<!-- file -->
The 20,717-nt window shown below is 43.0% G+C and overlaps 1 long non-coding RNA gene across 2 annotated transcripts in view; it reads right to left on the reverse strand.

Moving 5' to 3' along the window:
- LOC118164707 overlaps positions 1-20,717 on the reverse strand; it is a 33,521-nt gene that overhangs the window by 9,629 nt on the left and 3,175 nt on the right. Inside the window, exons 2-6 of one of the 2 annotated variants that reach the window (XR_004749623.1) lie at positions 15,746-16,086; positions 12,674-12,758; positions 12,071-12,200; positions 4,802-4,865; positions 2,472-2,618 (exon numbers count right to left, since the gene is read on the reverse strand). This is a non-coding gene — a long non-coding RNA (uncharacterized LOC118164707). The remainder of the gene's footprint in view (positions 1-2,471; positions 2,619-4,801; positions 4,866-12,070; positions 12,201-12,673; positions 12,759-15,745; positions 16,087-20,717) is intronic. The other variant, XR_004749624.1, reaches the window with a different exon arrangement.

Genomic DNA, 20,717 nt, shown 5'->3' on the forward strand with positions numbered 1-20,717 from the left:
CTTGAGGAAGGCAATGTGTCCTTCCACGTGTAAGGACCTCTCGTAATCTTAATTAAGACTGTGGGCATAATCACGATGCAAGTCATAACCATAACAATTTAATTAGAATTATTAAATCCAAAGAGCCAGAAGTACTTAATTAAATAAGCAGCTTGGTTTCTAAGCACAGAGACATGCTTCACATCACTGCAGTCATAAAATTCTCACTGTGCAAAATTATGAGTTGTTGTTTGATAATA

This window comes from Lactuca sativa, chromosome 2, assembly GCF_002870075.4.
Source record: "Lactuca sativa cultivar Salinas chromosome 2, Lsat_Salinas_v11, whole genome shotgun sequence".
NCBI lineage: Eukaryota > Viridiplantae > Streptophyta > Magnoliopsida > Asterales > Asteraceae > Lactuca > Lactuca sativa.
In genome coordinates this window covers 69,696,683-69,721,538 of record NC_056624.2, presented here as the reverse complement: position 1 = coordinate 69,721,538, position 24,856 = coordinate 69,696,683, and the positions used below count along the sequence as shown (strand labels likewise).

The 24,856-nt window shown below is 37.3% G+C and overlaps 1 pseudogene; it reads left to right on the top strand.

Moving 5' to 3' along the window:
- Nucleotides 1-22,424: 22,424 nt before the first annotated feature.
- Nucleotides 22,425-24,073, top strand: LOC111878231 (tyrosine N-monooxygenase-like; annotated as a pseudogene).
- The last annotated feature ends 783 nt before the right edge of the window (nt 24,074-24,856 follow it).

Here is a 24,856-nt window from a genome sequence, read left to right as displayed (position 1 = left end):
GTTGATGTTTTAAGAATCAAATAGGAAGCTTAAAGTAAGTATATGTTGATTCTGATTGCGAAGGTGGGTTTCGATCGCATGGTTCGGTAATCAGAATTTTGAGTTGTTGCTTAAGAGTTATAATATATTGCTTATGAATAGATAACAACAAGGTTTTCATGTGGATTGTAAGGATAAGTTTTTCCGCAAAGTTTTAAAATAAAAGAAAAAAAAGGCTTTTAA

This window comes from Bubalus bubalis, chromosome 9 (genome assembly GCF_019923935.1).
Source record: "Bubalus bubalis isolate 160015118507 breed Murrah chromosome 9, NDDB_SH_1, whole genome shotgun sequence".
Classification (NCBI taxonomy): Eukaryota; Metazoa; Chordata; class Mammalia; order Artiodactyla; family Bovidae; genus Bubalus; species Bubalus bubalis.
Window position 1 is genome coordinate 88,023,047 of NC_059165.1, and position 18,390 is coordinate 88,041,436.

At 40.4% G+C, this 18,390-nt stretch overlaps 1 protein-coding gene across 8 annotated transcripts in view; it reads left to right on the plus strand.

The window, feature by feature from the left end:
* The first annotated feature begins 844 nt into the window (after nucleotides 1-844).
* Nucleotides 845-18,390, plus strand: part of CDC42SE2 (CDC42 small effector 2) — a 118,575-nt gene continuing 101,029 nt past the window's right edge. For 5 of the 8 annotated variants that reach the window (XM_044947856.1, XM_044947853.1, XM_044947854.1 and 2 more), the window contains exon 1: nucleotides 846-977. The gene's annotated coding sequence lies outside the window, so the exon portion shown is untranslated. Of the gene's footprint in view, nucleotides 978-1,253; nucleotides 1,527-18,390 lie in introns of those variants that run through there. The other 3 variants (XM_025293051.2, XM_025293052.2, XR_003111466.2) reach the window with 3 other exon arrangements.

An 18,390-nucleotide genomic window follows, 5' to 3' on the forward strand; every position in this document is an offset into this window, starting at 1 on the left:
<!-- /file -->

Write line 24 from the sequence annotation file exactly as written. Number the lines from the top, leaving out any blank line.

* Nucleotides 845-18,390, plus strand: part of CDC42SE2 (CDC42 small effector 2) — a 118,575-nt gene continuing 101,029 nt past the window's right edge. For 5 of the 8 annotated variants that reach the window (XM_044947856.1, XM_044947853.1, XM_044947854.1 and 2 more), the window contains exon 1: nucleotides 846-977. The gene's annotated coding sequence lies outside the window, so the exon portion shown is untranslated. Of the gene's footprint in view, nucleotides 978-1,253; nucleotides 1,527-18,390 lie in introns of those variants that run through there. The other 3 variants (XM_025293051.2, XM_025293052.2, XR_003111466.2) reach the window with 3 other exon arrangements.